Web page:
The Dirt on Dirt

The Okanagan is full of dirt, but most of it didn’t come from here. It was brought by water. Here’s what I mean:

Silt Bluffs near PentictonSilt bluffs by Penticton

At the end of the last ice age, some 10,000 years ago, the waters of Glacial Lake Penticton covered these fine, clay cliffs. The cliffs were, in fact, sediment on the bottom of the lake. It is the remains of this sediment that supports the Okanagan’s wineries today. And where did this sediment come from? Here’s a clue:

Tall eroded tower of clay and rock among the trees.

Remnant  of Glacial Till, North Okanagan

The capstone on this tower was original about 150 metres above the level of glacial lake Penticton.

And where did the rest of the soil go? Why, most likely here:

Dust storm at HanfordA Dust Storm Dulls the Sky at Hanford, Washington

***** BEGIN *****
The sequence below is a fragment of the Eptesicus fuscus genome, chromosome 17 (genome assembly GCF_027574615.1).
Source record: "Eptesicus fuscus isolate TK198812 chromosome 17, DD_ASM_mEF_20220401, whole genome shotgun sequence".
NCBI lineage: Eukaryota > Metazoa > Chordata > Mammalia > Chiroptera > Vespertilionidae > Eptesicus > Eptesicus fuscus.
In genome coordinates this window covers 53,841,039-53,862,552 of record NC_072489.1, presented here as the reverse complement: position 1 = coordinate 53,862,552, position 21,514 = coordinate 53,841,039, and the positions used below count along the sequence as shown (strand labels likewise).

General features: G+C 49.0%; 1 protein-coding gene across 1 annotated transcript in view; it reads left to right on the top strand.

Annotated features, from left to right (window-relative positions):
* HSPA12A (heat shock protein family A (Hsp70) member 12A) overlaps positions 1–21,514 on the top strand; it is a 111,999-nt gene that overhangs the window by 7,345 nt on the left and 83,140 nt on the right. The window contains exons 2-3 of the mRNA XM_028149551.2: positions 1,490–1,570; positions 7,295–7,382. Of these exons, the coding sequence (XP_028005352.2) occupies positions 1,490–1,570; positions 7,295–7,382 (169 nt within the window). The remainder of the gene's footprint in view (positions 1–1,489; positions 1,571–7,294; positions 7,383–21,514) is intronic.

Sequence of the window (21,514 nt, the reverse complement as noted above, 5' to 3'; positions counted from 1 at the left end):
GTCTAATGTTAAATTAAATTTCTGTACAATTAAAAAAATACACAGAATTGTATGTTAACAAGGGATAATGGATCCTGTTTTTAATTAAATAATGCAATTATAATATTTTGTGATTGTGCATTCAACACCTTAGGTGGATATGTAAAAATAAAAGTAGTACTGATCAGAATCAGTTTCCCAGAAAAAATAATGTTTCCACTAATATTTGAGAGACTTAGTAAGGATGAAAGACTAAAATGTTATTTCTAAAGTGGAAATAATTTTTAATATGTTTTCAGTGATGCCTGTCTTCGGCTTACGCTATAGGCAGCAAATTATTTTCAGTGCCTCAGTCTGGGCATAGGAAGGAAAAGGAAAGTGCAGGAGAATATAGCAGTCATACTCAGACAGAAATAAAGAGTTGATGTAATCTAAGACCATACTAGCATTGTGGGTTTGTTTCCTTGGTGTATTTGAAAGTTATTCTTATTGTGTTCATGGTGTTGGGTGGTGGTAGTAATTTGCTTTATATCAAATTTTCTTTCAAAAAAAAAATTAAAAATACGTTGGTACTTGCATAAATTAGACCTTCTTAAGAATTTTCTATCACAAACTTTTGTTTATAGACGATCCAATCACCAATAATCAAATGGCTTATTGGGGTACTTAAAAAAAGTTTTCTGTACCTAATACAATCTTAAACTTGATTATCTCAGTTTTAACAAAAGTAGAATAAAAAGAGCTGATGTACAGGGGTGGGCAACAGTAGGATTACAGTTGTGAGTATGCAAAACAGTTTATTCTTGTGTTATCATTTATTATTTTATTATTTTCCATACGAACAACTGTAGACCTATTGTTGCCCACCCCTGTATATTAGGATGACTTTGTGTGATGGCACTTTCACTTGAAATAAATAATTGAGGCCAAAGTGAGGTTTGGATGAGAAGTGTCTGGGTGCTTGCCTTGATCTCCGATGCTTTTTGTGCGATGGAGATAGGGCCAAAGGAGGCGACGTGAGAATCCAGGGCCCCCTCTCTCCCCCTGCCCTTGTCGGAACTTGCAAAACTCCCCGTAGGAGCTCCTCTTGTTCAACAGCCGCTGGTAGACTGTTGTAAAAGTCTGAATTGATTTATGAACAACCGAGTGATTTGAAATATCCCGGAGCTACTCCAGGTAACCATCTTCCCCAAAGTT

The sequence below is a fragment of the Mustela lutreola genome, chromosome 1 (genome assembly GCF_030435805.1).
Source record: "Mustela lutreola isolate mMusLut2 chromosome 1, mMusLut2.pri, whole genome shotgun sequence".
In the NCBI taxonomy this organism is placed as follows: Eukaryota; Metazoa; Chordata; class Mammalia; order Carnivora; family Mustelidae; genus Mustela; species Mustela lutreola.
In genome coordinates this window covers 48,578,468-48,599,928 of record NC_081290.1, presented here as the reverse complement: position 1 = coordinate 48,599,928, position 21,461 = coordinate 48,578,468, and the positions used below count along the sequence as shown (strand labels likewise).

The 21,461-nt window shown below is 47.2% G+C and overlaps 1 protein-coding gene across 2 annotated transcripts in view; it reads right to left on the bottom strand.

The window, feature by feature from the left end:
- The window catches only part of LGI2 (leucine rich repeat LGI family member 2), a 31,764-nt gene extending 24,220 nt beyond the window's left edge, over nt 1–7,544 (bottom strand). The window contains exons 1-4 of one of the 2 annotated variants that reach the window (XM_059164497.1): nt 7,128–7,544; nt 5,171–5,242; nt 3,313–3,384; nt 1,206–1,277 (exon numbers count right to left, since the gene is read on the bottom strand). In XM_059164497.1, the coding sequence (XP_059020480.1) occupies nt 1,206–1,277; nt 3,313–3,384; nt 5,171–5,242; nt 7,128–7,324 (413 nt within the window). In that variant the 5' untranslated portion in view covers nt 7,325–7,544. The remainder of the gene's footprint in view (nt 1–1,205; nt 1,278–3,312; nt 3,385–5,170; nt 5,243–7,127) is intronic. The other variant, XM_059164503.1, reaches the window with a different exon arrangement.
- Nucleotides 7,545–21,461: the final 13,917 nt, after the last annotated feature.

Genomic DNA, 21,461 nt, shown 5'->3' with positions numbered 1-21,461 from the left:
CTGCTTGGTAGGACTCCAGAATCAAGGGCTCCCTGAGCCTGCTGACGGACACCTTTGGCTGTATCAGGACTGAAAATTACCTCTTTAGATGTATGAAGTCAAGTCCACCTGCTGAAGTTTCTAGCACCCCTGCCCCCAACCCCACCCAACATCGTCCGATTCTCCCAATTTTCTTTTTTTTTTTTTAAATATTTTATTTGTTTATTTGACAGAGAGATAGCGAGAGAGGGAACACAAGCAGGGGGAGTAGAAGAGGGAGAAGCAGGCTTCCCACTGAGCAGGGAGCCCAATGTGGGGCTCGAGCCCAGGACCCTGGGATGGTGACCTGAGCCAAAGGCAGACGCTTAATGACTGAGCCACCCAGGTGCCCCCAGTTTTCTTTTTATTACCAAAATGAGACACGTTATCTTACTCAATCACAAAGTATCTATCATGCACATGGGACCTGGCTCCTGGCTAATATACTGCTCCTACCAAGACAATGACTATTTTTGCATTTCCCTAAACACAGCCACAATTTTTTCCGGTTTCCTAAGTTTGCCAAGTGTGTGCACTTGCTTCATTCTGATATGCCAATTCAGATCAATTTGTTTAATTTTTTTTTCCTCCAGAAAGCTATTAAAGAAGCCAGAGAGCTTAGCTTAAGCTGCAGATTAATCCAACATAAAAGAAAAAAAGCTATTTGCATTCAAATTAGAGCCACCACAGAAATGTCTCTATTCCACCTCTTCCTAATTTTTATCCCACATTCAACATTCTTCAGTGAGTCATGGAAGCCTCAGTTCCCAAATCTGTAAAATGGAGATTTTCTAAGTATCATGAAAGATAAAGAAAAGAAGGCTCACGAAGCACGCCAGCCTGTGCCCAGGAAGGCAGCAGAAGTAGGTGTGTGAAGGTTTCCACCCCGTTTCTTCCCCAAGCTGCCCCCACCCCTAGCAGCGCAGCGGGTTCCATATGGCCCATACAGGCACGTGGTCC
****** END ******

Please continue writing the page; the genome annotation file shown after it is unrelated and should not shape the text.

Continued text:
And here…

The Mouth of the Columbia, looking to the North Jetty.Sand Dunes at the Mouth of the Columbia River, looking towards the North Jetty

The north and south jetties were an attempt by the US Army Corps of Engineers to speed up the flow of river and clear it of its dangerous bar. It didn’t work.

I took a vial of this sand to Chief Joseph. It seemed the least I could do.

Chief Joseph's Grave at Nespelem, WA.Offerings at Chief Joseph’s Grave

The next time you taste a bottle of Okanagan wine, forget about the wine wheel. Remember: you are tasting soil on its way to the sea. It stops with you for a minute, brought up from deep underground by the vines.

You have just an instant before it’s gone.

Hang on to it for as long as you can.

Categories: Agriculture, Land

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